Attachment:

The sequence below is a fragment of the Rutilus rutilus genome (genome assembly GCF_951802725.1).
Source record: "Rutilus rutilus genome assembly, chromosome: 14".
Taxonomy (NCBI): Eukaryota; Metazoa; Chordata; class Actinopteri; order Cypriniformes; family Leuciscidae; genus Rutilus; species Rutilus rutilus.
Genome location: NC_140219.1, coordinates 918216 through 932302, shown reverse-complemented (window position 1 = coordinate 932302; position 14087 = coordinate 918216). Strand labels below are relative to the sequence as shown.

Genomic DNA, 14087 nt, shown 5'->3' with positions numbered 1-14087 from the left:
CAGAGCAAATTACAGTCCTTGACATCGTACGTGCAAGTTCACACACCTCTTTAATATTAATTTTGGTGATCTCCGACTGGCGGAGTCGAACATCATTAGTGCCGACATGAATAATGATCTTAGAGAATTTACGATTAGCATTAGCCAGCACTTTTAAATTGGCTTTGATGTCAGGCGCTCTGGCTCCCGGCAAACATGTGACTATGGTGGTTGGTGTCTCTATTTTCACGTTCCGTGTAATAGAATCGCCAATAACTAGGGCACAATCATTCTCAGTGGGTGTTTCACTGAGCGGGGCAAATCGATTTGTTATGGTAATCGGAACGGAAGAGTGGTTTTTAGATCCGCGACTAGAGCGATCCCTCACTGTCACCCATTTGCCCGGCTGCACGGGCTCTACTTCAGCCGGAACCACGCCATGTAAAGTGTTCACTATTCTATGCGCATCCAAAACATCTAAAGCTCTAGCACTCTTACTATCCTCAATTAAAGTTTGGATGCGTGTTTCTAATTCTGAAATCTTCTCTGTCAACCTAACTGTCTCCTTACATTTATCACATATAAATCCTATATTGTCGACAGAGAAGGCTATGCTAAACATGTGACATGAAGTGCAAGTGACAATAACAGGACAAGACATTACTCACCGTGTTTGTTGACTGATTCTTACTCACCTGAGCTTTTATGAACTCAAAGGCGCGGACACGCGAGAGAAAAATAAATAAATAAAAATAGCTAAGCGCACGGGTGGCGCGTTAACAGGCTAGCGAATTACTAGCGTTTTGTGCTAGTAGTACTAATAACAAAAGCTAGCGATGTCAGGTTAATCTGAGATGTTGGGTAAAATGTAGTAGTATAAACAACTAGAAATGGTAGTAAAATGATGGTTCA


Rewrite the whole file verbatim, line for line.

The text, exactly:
The sequence below is a fragment of the Rutilus rutilus genome (genome assembly GCF_951802725.1).
Source record: "Rutilus rutilus genome assembly, chromosome: 14".
Taxonomy (NCBI): Eukaryota; Metazoa; Chordata; class Actinopteri; order Cypriniformes; family Leuciscidae; genus Rutilus; species Rutilus rutilus.
Genome location: NC_140219.1, coordinates 918216 through 932302, shown reverse-complemented (window position 1 = coordinate 932302; position 14087 = coordinate 918216). Strand labels below are relative to the sequence as shown.

Genomic DNA, 14087 nt, shown 5'->3' with positions numbered 1-14087 from the left:
CAGAGCAAATTACAGTCCTTGACATCGTACGTGCAAGTTCACACACCTCTTTAATATTAATTTTGGTGATCTCCGACTGGCGGAGTCGAACATCATTAGTGCCGACATGAATAATGATCTTAGAGAATTTACGATTAGCATTAGCCAGCACTTTTAAATTGGCTTTGATGTCAGGCGCTCTGGCTCCCGGCAAACATGTGACTATGGTGGTTGGTGTCTCTATTTTCACGTTCCGTGTAATAGAATCGCCAATAACTAGGGCACAATCATTCTCAGTGGGTGTTTCACTGAGCGGGGCAAATCGATTTGTTATGGTAATCGGAACGGAAGAGTGGTTTTTAGATCCGCGACTAGAGCGATCCCTCACTGTCACCCATTTGCCCGGCTGCACGGGCTCTACTTCAGCCGGAACCACGCCATGTAAAGTGTTCACTATTCTATGCGCATCCAAAACATCTAAAGCTCTAGCACTCTTACTATCCTCAATTAAAGTTTGGATGCGTGTTTCTAATTCTGAAATCTTCTCTGTCAACCTAACTGTCTCCTTACATTTATCACATATAAATCCTATATTGTCGACAGAGAAGGCTATGCTAAACATGTGACATGAAGTGCAAGTGACAATAACAGGACAAGACATTACTCACCGTGTTTGTTGACTGATTCTTACTCACCTGAGCTTTTATGAACTCAAAGGCGCGGACACGCGAGAGAAAAATAAATAAATAAAAATAGCTAAGCGCACGGGTGGCGCGTTAACAGGCTAGCGAATTACTAGCGTTTTGTGCTAGTAGTACTAATAACAAAAGCTAGCGATGTCAGGTTAATCTGAGATGTTGGGTAAAATGTAGTAGTATAAACAACTAGAAATGGTAGTAAAATGATGGTTCA